Hey, Texplainer — U.S. Energy Secretary Rick Perry, who was previously Texas' governor, has been mentioned in the Trump-Ukraine scandal. What role did Perry play in the incidents that have spurred an impeachment inquiry?
One of the greatest marvels of the Trump presidency is how, given his boisterous, 14-year run as governor of Texas, Rick Perry has been one of the few senior administration officials to mostly avoid controversy.
But nothing has quite engulfed so many players across the federal government as the sprawling controversy involving allegations that President Trump implicitly threatened to withhold military aid from the Ukrainian president if his government did not investigate the business activities of Hunter Biden, the son of former Vice President Joe Biden.
And now, Perry is an emerging — if only peripheral at this point — character in his capacity as U.S. Department of Energy secretary in this unfolding drama that only seems to escalate by the day.
Perry first surfaced in the controversy as a minor character in a CIA operative's whistleblower report released late last month. In the missive, the author alleged that Vice President Mike Pence was pulled from a May trip to the inauguration of newly elected Ukrainian President Volodymyr Zelensky. The administration sent Perry in his place.
Given Perry's lower rank, the move was widely perceived as a slight for lack of Ukrainian cooperation in Trump's alleged quid pro quo.
Over the weekend, Axios reported that President Trump told House Republicans on a conference call that Perry was the instigator of his July 25 phone call to Ukrainian President Volodymyr Zelensky. Perry confirmed in Lithuania that he encouraged the commander in chief to reach out to the Ukrainian leader — but not about investigating the Bidens.
“Absolutely, I asked the president multiple times, ‘Mr. President, we think it is in the United States' and in Ukraine’s best interest that you and the president of Ukraine have conversations, that you discuss the options that are there,’” he said at a news conference, according to Politico.
Perry’s Department of Energy spokeswoman further elaborated that Perry pushed the president to discuss energy and economic issues with Zelenzy, per the Associated Press.
The AP also reported over the weekend that Perry attempted to replace board members of a Ukrainian state gas company with a “slate of candidates [that included] a fellow Texan who is one of Perry’s past political donors.” The AP further reported that “it was widely interpreted that he wanted Micheal Bleyzer, a Ukrainian-American businessman from Texas” on the board. Perry’s alleged efforts paralleled with other American entreaties to advance the business interest of Trump allies, the AP reported. The AP report did not conclude that Perry’s efforts were coordinated with allies of Trump or Trump's personal attorney Rudy Giuliani.
In Lithuania on Monday, Perry said he could not recall if he had recommended Bleyzer for the role, but said “he’s a really brilliant, capable businessman who I would recommend ... for a host of different things in Kiev...He knows the country. He’s from there. So, why not?”
Multiple outlets reported last week that Perry would leave his Cabinet post by the end of the year.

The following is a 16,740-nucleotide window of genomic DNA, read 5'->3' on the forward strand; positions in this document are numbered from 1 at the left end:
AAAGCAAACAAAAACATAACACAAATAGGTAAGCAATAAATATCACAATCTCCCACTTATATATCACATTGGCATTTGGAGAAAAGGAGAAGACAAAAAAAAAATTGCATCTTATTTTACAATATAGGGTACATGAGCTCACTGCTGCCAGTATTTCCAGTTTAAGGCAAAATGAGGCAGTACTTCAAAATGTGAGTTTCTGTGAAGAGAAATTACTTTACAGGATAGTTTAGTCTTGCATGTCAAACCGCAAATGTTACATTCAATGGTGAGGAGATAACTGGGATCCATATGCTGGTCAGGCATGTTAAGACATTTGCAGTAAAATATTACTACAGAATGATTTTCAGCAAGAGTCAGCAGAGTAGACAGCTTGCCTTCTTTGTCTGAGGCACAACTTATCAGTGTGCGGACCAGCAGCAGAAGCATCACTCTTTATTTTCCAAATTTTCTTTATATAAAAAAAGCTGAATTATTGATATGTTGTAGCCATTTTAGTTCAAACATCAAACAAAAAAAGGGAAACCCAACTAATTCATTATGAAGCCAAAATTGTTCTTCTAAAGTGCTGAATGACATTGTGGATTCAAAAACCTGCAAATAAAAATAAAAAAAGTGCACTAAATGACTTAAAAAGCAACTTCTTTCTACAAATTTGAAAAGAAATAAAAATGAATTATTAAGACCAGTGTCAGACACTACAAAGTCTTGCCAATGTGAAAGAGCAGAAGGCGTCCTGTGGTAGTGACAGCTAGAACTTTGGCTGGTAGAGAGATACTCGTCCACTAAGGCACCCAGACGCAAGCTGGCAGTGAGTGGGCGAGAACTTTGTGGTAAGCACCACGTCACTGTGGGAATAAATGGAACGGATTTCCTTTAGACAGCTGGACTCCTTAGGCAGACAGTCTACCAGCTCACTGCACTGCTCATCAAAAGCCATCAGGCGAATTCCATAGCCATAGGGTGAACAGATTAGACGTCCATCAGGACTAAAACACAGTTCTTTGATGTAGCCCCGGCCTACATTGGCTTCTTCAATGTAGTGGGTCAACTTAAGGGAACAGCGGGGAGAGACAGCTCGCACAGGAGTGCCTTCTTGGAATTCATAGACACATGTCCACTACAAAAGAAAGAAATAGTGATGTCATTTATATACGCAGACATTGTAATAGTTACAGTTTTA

Perry pushed back against the stories while in Lithuania.
“I’m here. I’m serving. They’ve been writing the story that I was leaving the Department of Energy for at least nine months now,” he said. “One of these days they'll probably get it right. But it’s not today. It’s not tomorrow. It’s not next month.”
Will he leave soon? Perry’s exit has been an ongoing rumor for months, dating to at least six months ago. Regardless of when he leaves, he will have long outlasted nearly all of the prominent Trump officials who took office early in the first term.
Perry came to the Cabinet in hunt of redemption and a revamped profile after his disastrous 2012 presidential campaign. It was lost on almost no one that the appointment he received was the department he forgot to mention in a 2011 GOP presidential debate that effectively put an end to his campaign.
But for the most part, he stayed out of trouble both from the press and the president — a remarkable achievement in an administration racked with scandal, firings and resignations.
The most substantive burst of negative press he garnered came early. His Department of Energy was the first subject in Vanity Fair’s Michael Lewis much wider examination of the hollowing out of in-house expertise within the federal government.
Otherwise, he’s mostly kept his head down and regularly commuted back and forth from Washington to Texas.
Since the Ukraine scandal first broke last month, news outlets and U.S. House investigators have been the source of major revelations on a near-daily basis.
President Trump has exhibited an outsized fascination with Ukraine, chasing unfounded allegations about the business alliances of former Vice President Joe Biden’s son and unproven conspiracy theories about the Democratic National Committee’s hacked server.
Thanks to geopolitics and geology, Ukraine has become something of a modern-day Casablanca. Sandwiched between energy-hungry western Europe and energy-rich Russia, a vast gas transmission network criss-crosses Ukraine’s terrain — as does the tension between Russia and the west.
As such, this country is a draw to a cast of usual suspects: diplomats, business executives and political operatives. And Rick Perry.